Sometimes we all just need to cut loose and throw a party. Maybe it's because we've had a long intense week of work or because we've faced hard times. After all, with the economy what it is, we've got plenty to worry about and then try to put out of our mind.
Somehow, I think that if George W. or Obama knew what the current recession would spawn in Dub Nasty, they might have tried more to kick start the economy. Nevertheless, the monster has been set loose and those whose ears get infected might never be the same.
Just what am I rambling on about, you might ask? Why, the return of rapper Dub Nasty, of course.
If you haven't heard him yet, you might want to be thankful and run for the hills before he catches your ear. If you're looking for some stress relief or if you've already been corrupted, however, you'll run to the source when Dub Nasty drops his debut CD, Ecktoplasm, at The Colony Wednesday, July 21.
You see, I've known the man behind Dub Nasty for a few years now, working behind the scenes at DFest. Referred to simply, at least in my mind, as J-Dub, he officially worked video and media but was the ultimate party master.
If there's mischief and mayhem in the air, the trail would often lead to J-Dub. And if the party progressed too far, his alter-ego, Dub Nasty just might emerge.
To the chagrin of many and delight of even more, Dub Nasty has officially been unleashed.
After rapping in high school and college, Dub Nasty had been retired from the rap scene as John W. Halford entered the real world and work force. Once Halford was layed off in 2009, however, and he struggled to find more work, a little social experiment gone haywire brought Dub Nasty out of retirement.
With extra time on his hands, J-Dub created a video for one of his old songs, "Robot Party" and uploaded it to YouTube. That's where the magic of the Internet came into play.
In three days and with no real warning or explanation, "Robot Party" got 26,000 views in its first three days posted on the web.
After all, everyone loves robots, right? And rap? If it's this funny, they do.
A collage of images and a song that serves more as a pop-culture mash up grabbed the imagination and attention of the viral video culture and Dub Nasty rose to cult celebrity, even landing on G4's "Attack of the Show."
Eventually "Robot Party" got banned from YouTube in a political move -- perhaps because the lyrics were slightly obscene or maybe because one of the robots allegedly had a "nip slip." Once Dub Nasty got a taste of celebrity, however, there was no turning back.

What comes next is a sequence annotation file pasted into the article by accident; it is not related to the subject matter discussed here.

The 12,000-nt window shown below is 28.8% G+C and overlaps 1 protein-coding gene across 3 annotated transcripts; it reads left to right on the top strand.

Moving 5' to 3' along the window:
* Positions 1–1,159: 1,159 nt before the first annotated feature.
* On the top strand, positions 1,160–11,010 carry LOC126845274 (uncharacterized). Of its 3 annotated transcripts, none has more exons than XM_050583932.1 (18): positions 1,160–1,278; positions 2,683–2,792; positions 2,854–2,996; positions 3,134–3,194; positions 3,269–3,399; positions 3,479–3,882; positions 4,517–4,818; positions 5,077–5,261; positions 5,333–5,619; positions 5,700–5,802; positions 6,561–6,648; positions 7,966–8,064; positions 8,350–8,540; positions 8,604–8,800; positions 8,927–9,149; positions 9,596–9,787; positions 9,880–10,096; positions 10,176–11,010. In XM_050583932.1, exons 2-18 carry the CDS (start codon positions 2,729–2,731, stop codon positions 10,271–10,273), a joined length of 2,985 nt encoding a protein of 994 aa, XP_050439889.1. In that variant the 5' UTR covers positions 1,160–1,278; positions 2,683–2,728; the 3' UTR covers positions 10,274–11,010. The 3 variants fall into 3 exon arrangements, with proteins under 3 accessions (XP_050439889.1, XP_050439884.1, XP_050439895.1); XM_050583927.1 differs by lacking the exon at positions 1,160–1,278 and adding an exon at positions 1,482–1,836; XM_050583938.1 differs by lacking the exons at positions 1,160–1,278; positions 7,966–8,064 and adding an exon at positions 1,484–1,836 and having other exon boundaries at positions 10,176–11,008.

After being banned from YouTube, Dub Nasty went to work, contacting the people at G4 and other sites that had spotlighted "Robot Party" and its quick rise in popularity. After G4 expressed interest in doing an exclusive premier of Dub Nasty's next piece, he went to work composing a video for "Konami Code (99 Lives and Power Glove)" as quickly as possible.
Although the homage to classic video games was completed quickly, J-Dub decided not to send it exclusively to G4 and released it on YouTube. Once again, it got banned with an age restriction, but it garnered even more attention and was featured on both IGN.com and USAToday.com.
Following the great attention drawn from a pair of videos, what else is a guy to do except work on an album? Perhaps a trip to Bonnaroo?
Granted, it does sound slightly crazy, but in the world of Dub Nasty, it all makes sense.
A trip to Bonnaroo -- and many other events and festivals for that matter -- were used as an excuse to promote Dub Nasty and the website dubnasty.com. It was at Bonnaroo, however, that Dub Nasty met his main sidekick and music collaborator, known as Dr. Bootygrabber. Ironically both reside in Tulsa and have mutual friends, but it was a late-night jam session that brought the two together at a festival three states away.
When sitting down together, the two agree that the pairing came naturally. Before "retiring," Dub Nasty had worked with Billy Moore, who had gone by the moniker FuturePerfect and is now working with Almost Allies.
After the recession and viral videos brought Dub Nasty back, however, he needed a new sidekick and music director and Dr. Bootygrabber naturally fit the bill.